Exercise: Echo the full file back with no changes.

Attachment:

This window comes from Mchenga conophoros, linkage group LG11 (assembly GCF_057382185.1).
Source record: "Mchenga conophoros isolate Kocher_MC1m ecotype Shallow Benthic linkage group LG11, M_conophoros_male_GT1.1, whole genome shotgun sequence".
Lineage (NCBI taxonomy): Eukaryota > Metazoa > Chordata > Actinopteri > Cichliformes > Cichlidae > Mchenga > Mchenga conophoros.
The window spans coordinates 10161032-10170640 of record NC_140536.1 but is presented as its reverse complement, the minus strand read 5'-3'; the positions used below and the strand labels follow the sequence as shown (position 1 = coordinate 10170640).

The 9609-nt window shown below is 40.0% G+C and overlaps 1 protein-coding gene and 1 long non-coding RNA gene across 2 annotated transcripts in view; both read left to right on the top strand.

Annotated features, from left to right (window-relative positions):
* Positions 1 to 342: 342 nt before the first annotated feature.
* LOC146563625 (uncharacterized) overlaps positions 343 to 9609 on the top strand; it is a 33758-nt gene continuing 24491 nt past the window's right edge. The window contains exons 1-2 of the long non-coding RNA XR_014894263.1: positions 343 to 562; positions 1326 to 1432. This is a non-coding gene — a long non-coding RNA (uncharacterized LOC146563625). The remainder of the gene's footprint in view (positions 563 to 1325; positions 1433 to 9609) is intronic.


This window comes from Mchenga conophoros, linkage group LG11 (assembly GCF_057382185.1).
Source record: "Mchenga conophoros isolate Kocher_MC1m ecotype Shallow Benthic linkage group LG11, M_conophoros_male_GT1.1, whole genome shotgun sequence".
Lineage (NCBI taxonomy): Eukaryota > Metazoa > Chordata > Actinopteri > Cichliformes > Cichlidae > Mchenga > Mchenga conophoros.
The window spans coordinates 10161032-10170640 of record NC_140536.1 but is presented as its reverse complement, the minus strand read 5'-3'; the positions used below and the strand labels follow the sequence as shown (position 1 = coordinate 10170640).

The 9609-nt window shown below is 40.0% G+C and overlaps 1 protein-coding gene and 1 long non-coding RNA gene across 2 annotated transcripts in view; both read left to right on the top strand.

Annotated features, from left to right (window-relative positions):
* Positions 1 to 342: 342 nt before the first annotated feature.
* LOC146563625 (uncharacterized) overlaps positions 343 to 9609 on the top strand; it is a 33758-nt gene continuing 24491 nt past the window's right edge. The window contains exons 1-2 of the long non-coding RNA XR_014894263.1: positions 343 to 562; positions 1326 to 1432. This is a non-coding gene — a long non-coding RNA (uncharacterized LOC146563625). The remainder of the gene's footprint in view (positions 563 to 1325; positions 1433 to 9609) is intronic.